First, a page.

1. DJ says:

    Mini is right… 🙁

    I sincerely question the need for such models that only get 15 miles AER when they’re already fuel efficient vehicles. I mean it’s not like this is a Suburban saving a gallon of gas every 12 miles…

    I mean heck, even the Prius gets 25 miles or so AER and there is the added benefit of it being cheaper than it’s not plug in sibling!

    1. Mr. M says:

      The first prius EV had 0-5 miles AER. minis first gen EV has more

    2. Anderlan says:

      The Mini is not already an efficient vehicle compared to most mid sized hybrids, or even, to compare the same size vehicles, a Prius C. The difference between 30/40 and 55/50 is 25 to 50 percent. If they can design a good hybrid that significantly reduces fuel consumption that just happens to have a large pluggable battery pack, why the hell not?!?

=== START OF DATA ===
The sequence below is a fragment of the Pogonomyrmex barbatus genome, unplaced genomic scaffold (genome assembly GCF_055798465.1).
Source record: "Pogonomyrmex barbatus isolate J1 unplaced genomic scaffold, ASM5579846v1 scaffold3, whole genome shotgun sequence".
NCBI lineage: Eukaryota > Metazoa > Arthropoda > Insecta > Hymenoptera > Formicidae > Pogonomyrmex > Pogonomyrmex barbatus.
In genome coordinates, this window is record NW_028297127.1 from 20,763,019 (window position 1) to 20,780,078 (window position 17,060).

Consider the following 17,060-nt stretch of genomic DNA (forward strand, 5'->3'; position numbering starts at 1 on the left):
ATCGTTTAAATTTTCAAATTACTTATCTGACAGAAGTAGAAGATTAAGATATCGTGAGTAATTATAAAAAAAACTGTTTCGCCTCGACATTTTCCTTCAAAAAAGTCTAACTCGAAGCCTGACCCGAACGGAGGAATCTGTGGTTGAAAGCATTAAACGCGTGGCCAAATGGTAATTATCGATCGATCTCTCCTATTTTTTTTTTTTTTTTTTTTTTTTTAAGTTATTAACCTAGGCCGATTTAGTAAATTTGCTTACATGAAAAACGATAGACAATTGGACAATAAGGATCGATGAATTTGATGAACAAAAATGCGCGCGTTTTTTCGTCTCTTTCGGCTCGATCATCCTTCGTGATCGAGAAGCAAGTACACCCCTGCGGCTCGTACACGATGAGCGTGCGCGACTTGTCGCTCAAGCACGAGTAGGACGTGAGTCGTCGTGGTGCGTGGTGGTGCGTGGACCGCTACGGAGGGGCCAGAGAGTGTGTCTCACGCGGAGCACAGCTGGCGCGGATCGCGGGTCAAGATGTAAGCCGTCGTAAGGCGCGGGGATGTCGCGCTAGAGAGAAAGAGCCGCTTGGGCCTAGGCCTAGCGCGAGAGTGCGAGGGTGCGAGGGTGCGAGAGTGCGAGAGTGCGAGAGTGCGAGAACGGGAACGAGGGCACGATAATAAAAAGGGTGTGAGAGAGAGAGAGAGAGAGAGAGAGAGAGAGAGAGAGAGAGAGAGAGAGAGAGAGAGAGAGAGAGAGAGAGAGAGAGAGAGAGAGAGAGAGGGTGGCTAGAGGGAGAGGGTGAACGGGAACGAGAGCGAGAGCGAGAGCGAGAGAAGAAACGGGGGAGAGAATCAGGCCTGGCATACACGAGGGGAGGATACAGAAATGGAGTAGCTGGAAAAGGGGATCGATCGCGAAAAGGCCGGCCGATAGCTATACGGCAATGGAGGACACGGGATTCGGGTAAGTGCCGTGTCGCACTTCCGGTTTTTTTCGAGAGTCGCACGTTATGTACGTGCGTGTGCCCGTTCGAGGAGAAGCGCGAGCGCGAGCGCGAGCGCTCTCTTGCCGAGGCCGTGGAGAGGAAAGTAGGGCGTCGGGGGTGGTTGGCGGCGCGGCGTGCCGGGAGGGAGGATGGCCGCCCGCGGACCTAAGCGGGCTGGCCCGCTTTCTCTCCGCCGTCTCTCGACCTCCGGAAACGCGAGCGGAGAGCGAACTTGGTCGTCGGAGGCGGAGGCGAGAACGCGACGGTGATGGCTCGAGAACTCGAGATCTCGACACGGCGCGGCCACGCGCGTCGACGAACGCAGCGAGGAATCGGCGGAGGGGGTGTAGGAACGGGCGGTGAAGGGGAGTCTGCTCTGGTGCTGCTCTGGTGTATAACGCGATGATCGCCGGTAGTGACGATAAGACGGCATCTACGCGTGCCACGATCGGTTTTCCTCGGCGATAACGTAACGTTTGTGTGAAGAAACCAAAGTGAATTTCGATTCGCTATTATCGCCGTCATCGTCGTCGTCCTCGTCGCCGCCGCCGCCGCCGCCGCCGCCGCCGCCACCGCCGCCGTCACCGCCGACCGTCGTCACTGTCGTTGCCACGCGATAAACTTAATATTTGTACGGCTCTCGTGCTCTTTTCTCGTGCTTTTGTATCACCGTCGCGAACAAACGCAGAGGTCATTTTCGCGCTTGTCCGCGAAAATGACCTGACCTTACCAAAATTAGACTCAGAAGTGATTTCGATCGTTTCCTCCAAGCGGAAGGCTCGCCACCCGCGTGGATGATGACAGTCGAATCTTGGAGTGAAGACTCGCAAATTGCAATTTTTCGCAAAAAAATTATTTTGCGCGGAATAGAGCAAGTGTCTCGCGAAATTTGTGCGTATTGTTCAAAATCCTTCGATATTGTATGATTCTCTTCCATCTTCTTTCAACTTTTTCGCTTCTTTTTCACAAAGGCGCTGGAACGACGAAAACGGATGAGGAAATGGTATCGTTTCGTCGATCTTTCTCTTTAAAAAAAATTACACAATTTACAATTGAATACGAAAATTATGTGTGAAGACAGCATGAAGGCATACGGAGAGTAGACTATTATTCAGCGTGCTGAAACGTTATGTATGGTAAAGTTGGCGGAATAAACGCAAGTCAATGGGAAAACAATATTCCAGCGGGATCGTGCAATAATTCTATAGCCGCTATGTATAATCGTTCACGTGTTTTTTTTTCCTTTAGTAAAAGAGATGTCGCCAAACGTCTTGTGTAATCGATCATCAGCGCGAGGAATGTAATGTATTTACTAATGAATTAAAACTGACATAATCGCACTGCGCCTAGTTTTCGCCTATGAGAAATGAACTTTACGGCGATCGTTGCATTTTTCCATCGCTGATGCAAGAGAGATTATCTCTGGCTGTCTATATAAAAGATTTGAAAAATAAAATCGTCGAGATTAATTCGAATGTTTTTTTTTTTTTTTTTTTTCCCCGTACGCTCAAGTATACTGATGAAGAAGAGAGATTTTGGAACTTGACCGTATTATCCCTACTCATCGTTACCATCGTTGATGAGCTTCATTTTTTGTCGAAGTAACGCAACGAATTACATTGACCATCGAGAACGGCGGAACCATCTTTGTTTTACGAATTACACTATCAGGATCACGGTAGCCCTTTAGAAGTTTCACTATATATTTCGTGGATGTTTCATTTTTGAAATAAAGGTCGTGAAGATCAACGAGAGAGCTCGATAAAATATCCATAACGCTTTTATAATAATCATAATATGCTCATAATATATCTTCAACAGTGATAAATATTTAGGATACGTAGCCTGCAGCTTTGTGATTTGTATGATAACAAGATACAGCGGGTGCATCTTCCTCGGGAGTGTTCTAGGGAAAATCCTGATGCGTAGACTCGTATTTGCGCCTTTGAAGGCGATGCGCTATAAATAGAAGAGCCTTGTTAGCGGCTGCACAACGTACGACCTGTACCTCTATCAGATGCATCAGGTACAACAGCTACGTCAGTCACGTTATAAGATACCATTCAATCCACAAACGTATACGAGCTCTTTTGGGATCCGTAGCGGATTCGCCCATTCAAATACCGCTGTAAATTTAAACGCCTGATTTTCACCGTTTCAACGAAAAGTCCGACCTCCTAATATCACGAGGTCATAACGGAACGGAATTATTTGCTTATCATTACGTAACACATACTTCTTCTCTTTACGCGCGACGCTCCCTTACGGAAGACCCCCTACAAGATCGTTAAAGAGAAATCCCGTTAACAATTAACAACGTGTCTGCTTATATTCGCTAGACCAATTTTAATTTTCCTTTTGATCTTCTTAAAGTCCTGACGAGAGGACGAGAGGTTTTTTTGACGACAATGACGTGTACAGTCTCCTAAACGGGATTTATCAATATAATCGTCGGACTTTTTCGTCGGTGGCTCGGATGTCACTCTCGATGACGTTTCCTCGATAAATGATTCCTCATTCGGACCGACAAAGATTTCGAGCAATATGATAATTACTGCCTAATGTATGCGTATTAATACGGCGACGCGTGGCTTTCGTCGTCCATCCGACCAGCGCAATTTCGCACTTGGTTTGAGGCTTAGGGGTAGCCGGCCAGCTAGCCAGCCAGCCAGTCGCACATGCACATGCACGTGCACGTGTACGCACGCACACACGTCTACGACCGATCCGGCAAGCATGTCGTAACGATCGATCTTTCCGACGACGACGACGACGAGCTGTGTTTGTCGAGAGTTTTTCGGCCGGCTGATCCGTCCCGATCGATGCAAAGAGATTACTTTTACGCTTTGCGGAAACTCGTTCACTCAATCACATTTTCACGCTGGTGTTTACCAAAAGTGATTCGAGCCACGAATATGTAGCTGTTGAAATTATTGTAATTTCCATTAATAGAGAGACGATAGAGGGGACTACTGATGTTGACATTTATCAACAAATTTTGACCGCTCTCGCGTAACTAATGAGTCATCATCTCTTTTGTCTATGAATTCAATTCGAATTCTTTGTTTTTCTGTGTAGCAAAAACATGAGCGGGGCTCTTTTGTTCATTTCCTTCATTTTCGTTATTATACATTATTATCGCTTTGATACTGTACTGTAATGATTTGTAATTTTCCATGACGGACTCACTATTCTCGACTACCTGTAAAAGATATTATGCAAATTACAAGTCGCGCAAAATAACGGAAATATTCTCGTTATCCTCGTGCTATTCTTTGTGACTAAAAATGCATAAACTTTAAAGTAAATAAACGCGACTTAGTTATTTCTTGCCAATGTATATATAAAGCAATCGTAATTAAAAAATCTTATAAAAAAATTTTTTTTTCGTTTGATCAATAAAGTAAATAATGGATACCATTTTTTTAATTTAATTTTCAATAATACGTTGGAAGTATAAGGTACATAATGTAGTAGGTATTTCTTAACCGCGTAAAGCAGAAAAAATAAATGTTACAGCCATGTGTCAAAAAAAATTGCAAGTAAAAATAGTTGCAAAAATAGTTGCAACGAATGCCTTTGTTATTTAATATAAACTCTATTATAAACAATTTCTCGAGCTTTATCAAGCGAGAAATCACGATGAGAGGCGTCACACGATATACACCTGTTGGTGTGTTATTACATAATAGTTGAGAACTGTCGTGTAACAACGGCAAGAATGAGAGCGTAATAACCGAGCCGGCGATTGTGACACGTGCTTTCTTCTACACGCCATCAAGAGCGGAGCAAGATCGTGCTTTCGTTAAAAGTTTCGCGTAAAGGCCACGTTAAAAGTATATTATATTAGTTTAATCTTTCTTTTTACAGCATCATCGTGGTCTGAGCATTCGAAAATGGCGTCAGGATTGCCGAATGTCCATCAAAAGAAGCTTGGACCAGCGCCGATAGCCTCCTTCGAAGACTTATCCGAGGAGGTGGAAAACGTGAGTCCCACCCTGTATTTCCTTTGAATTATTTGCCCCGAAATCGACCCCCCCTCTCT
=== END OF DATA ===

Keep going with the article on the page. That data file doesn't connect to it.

I think you’ll see a lot of this. The more hybrid expertise (read, high MPG), the better! If they just so happen to be able to put a fat enough pack and motor to support all electric operation, well, that’s only natural given the technological and cost evolution of drivetrains occurring in the last several years.

      This is what I realized when I saw the Pacifica Hybrid. They don’t even advertise the pluggability of it. In the course of designing a modern hybrid system, doing all the analysis with up to the quarter suppliers and engineering knowledge, I think they came up with a plug in hybrid.

      1. Anderlan says: